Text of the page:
Chivalry and Christianity

The knight is a man of blood and iron, a man familiar with the sight of smashed faces and the ragged stumps of lopped-off limbs; he is also a demure, almost a maidenlike, guest in hall, a gentle, modest, unobtrusive man. He is not a compromise or a happy mean between ferocity and meekness; he is fierce to the nth degree and meek to the nth.

~C.S. Lewis, “The Necessity of Chivalry,” August 1940

My Dear Readers,

In the last 50 or so years, I don’t think any other traits of men have been so derided as “knighthood” or “chivalry.” I even write these words and most people have a false picture of King Arthur and Camelot: Children’s stories their parents read to them that taught men to open doors for ladies.

People my own age probably aren’t familiar with King Arthur. Chivalry, to my generation, is some archaic nonsense that our parents fell into: it comes from an old time we can’t identify, it pretends to make a man respect a woman, but in reality makes her subservient to him. This we call sexism.  

If we believe one or both of these, and if they are, as I say, traits of men, our situation is rather bleak. Because if it so, we must unlearn it. But how do we unlearn a trait? We don’t, and nor are we supposed to. We’ve simply forgotten what chivalry truly is. It is not sexism, nor is it simply being nice to a woman.

Recall, if you will, the words of C.S. Lewis. He described a chivalrous man as “fierce to the nth degree and meek to the nth.” This is chivalry. A chivalrous man—the knight—is both, in their proper contexts. In the field he is a warrior. In the hall or home, he is something of a servant or a caretaker. No one would ever dream him capable of harming a fly.

Lewis drew attention to the obvious fact that this is not ordinary for men. Especially for modern men. His modern man was usually either. Ours usually possesses both qualities—in their improper contexts. It is with our modern man that I will concern myself.

Lewis notes that in his own day men were either fully fierce or fully meek—already undesirable—our day’s men suggest that we have gone in for worse. Our men are fierce where they don’t need to be and meek where they don’t need to be.

We see it in the husband who never confronts the boss he doesn’t like very well; upon returning home, he berates (or beats) his wife. We see it in the boy bullied at school, of his peers, broods on his own anger and lashes out randomly. He may even develop the sad need to bully others. Men today are more afraid than yesterday to take risks in life, and often mock those who do. We could create hundreds of examples, but these will do.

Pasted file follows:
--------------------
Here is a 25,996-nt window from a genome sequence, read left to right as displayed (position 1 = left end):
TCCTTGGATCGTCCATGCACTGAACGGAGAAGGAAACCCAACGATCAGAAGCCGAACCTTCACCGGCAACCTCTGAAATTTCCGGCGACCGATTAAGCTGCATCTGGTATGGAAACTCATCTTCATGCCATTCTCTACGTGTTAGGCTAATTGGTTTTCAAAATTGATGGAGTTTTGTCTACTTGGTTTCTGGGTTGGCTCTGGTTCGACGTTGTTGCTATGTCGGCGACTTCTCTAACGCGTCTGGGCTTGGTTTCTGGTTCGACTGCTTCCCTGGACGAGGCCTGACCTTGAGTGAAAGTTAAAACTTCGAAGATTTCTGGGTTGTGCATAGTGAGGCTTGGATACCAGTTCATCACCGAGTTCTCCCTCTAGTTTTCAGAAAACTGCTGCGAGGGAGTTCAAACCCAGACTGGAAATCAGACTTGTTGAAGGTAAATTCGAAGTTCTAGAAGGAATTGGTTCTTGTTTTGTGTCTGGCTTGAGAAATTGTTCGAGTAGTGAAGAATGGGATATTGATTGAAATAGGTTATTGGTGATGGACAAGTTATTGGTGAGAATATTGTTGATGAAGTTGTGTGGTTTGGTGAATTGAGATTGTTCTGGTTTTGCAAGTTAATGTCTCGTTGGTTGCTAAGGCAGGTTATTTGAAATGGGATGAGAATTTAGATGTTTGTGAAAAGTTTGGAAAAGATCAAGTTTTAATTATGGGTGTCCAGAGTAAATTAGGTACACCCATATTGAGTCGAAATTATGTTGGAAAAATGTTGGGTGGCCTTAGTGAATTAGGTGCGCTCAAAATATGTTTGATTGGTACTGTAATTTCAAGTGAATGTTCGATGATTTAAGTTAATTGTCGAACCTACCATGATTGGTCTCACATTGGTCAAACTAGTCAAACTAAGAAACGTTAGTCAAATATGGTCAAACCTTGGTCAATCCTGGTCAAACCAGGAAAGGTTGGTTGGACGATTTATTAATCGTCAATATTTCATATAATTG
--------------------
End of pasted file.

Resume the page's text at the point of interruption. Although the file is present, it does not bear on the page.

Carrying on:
What has become of us men? I believe the answer is that the sins that we have committed, influenced by our fathers and they by theirs, have accrued, poisoning us so that true manhood has been put aside and forgotten. We have put aside our responsibility for our households, where we are men meek and prayerful before God, submitting our fallenness to Him that we may lead our households peacefully, or for young men like myself, to prepare ourselves for that day. There is our missing “guest in hall.”

To us is the responsibility to guard, provide, protect, and to work: it is for us to work twelve hours to make ends meet, to advance our careers and to defy odds so that we may grow—and that we may teach our children to grow. We must never be satisfied with “enough” but pursue a path to leave behind us a world better than we knew before. And finally, to be step forward, attending Church with our families in tow, dragging them if need be—to prepare them for the spiritual battles ahead. This is our lost “man of blood and iron.”

This is chivalry. This is what it means to be a knight. Too often have we laid down our arms and surrendered to others what was ours to protect. And these others falsely preach against chivalry as harmful and misogynistic. Chivalry is not wrong, it is men who are often wrong.  

The modern man has drunk the hemlock; without men, false preachers freely feed it to children. As a result of their words, young boys grow reach adulthood rejecting knighthood for villainy. They defile their bodies, their souls, and their minds. They lust after women, who they ruin; if these men have children, their lack of responsibility has spoken for the curses visited upon their offspring.

Where are these new men in the workforce? Nowhere. Where are they in the Church? Nowhere. Are they with their families? Are they gaining wisdom? Are they preparing for the life ahead, or for eternity? No; they have no one to guide them.

The diagnosis is harsh, but it is fitting. If you want the proof, you must only take a single look around. All is not lost, but what time is better than now to change the course of history? History is not a record of bad men oppressing the weak. History is a record of men failing to step up for Truth in times of darkness. Our calling is to the old ideal of chivalry and knighthood—men, are we up to the task?

I know that I am young. I know that I have much to learn. But I will not settle for just enough, for the mediocre—nor will I compromise with what is morally wrong. I seek to serve only what is true and right. Chivalry is not a children’s story; knights are not fantasies. The man under this code is he who sacrifices. He is called to pray, to suffer. To protect and provide for those in need. He is a strong man; he is a meek man. His King is the Christ, his life is the Church. This is the truth—and the cost—of chivalry. True chivalry is manhood. True chivalry is Christianity.

Until next time my friends.

The Quill

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